1. ^ Campbell, et al., Biology, Eighth Edition, 2008 Pearson Education Inc.
  2. ^ Schnaar, Ronald L., Research Goals, "Link", 1 May 2010
  3. ^ a b c d Ajit Varki and John B Lowe, Biological Roles of Glycans, Essentials of Glycobiology, 2nd Edition Cold Spring Harbor, 2009[page needed]
  4. ^ a b Bucior, Iwona; Burger, Max M (October 2004). "Carbohydrate–carbohydrate interactions in cell recognition". Current Opinion in Structural Biology. 14 (5): 631–637. doi:10.1016/ PMID 15465325.
  5. ^ a b c Fernàndez-Busquets, Xavier; Burger, Max M. (1999). "Cell adhesion and histocompatibility in sponges". Microscopy Research and Technique. 44 (4): 204–218. doi:10.1002/(SICI)1097-0029(19990215)44:4<204::AID-JEMT2>3.0.CO;2-I. PMID 10098923. S2CID 36978646.
  6. ^ Li, Chao-Bo; Hu, Li-Li; Wang, Zhen-Dong; Zhong, Shu-Qi; Lei, Lei (22 December 2009). "Regulation of compaction initiation in mouse embryo: Regulation of compaction initiation in mouse embryo". Yi Chuan = Hereditas. 31 (12): 1177–1184. doi:10.3724/sp.j.1005.2009.01177. PMID 20042384.
  7. ^ a b c d e Richard D Cummings and Rodger P McEver, C-type lectins, Essentials of Glycobiology, 2nd Edition Cold Spring Harbor, 2009[page needed]
  8. ^ a b c d e Akira, Shizuo; Uematsu, Satoshi; Takeuchi, Osamu (February 2006). "Pathogen Recognition and Innate Immunity". Cell. 124 (4): 783–801. doi:10.1016/j.cell.2006.02.015. PMID 16497588. S2CID 14357403.
  9. ^ a b c d e Troselj, Vera; Cao, Pengbo; Wall, Daniel (March 2018). "Cell-cell recognition and social networking in bacteria: Cell recognition and social networking". Environmental Microbiology. 20 (3): 923–933. doi:10.1111/1462-2920.14005. PMC 5874169. PMID 29194914.
  10. ^ Christopher N Vassallo, P Cao, A Conklin, H Finkelstein, CS Hayes, D Wall. Infectious polymorphic toxins delivered by outer membrane exchange discriminate kin in myxobacteria. 2017. eLife Microbiology and Infectious Disease[page needed]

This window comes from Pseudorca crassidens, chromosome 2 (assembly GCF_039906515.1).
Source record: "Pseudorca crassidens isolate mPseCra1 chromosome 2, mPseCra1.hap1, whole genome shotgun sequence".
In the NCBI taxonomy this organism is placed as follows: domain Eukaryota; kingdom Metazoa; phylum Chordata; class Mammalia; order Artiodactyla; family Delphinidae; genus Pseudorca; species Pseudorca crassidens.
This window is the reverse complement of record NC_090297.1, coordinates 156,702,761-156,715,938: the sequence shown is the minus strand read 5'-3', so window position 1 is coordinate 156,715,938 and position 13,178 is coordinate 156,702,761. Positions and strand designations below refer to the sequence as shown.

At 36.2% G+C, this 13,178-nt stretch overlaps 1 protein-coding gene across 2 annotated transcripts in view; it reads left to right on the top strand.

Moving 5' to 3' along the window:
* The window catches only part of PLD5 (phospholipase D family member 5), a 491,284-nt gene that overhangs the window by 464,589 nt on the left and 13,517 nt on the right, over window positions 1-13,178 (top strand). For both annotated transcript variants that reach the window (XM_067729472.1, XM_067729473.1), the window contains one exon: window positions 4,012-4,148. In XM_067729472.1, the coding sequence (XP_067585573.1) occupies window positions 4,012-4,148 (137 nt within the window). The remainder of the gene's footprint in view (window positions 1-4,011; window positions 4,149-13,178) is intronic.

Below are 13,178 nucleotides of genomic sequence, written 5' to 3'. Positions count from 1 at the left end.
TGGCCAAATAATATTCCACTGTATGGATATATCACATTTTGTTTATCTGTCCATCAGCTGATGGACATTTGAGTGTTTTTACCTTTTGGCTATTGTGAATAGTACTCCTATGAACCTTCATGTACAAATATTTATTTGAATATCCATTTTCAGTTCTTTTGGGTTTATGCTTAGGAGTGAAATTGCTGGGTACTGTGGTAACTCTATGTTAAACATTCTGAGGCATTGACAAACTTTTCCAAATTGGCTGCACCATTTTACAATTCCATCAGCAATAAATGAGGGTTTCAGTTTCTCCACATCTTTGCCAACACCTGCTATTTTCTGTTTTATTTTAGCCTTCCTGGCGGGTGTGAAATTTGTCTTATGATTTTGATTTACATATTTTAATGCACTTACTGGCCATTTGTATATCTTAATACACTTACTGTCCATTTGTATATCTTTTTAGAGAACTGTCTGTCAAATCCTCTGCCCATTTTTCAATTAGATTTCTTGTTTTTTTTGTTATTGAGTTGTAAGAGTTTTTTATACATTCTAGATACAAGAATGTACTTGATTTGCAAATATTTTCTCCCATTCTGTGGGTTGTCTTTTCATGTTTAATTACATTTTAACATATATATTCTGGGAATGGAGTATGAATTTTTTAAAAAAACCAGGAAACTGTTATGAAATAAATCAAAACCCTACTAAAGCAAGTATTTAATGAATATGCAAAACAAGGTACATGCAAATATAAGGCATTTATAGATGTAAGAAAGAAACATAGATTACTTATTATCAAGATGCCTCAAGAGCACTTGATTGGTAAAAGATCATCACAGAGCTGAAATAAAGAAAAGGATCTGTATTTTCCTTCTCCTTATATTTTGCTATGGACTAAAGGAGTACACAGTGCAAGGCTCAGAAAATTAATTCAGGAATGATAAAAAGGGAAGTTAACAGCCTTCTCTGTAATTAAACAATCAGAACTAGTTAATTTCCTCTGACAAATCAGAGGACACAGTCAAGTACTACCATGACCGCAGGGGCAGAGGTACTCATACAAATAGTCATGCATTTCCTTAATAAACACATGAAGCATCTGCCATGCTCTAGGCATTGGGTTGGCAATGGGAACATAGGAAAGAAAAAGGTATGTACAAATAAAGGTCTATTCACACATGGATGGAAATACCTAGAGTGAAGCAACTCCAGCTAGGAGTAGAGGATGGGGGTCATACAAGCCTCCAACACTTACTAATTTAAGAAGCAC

11. ^ a b c d e Laura Dean. Blood group antigens are surface markers on the red blood cell membrane. Blood Groups and Red Cell Antigens. 2005. National Center for Biotechnology Information[page needed]
  12. ^ Bhide, Mangesh R; Mucha, Rastislav; Mikula, Ivan; Kisova, Lucia; Skrabana, Rostislav; Novak, Michal; Mikula, Ivan (December 2009). "Novel mutations in TLR genes cause hyporesponsiveness to Mycobacterium avium subsp. paratuberculosis infection". BMC Genetics. 10 (1): 21. doi:10.1186/1471-2156-10-21. PMC 2705378. PMID 19470169.
  13. ^ Thuong, N. T. T.; Hawn, T. R.; Thwaites, G. E.; Chau, T. T. H.; Lan, N. T. N.; Quy, H. T.; Hieu, N. T.; Aderem, A.; Hien, T. T.; Farrar, J. J.; Dunstan, S. J. (July 2007). "A polymorphism in human TLR2 is associated with increased susceptibility to tuberculous meningitis". Genes & Immunity. 8 (5): 422–428. doi:10.1038/sj.gene.6364405. PMID 17554342. S2CID 24528072.
  14. ^ Bochud, Pierre‐Yves; Hawn, Thomas R.; Siddiqui, M. Ruby; Saunderson, Paul; Britton, Sven; Abraham, Isaac; Argaw, Azeb Tadesse; Janer, Marta; Zhao, Lue Ping; Kaplan, Gilla; Aderem, Alan (15 January 2008). "Toll‐Like Receptor 2 (TLR2) Polymorphisms Are Associated with Reversal Reaction in Leprosy". The Journal of Infectious Diseases. 197 (2): 253–261. doi:10.1086/524688. PMC 3077295. PMID 18177245.
  15. ^ Tabel, Y.; Berdeli, A.; Mir, S. (December 2007). "Association of TLR2 gene Arg753Gln polymorphism with urinary tract infection in children". International Journal of Immunogenetics. 34 (6): 399–405. doi:10.1111/j.1744-313X.2007.00709.x. PMID 18001294. S2CID 35652649.
  16. ^ Fukusaki, T.; Ohara, N.; Hara, Y.; Yoshimura, A.; Yoshiura, K. (December 2007). "Evidence for association between a Toll-like receptor 4 gene polymorphism and moderate/severe periodontitis in the Japanese population". Journal of Periodontal Research. 42 (6): 541–545. doi:10.1111/j.1600-0765.2007.00979.x. PMID 17956467.
  17. ^ Hong, Jiwon; Leung, Euphemia; Fraser, Alan G; Merriman, Tony R; Vishnu, Prakash; Krissansen, Geoffrey W (November 2007). "TLR2, TLR4 and TLR9 polymorphisms and Crohn's disease in a New Zealand Caucasian cohort". Journal of Gastroenterology and Hepatology. 22 (11): 1760–1766. doi:10.1111/j.1440-1746.2006.04727.x. PMID 17914947. S2CID 20973083.
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Cell–cell recognition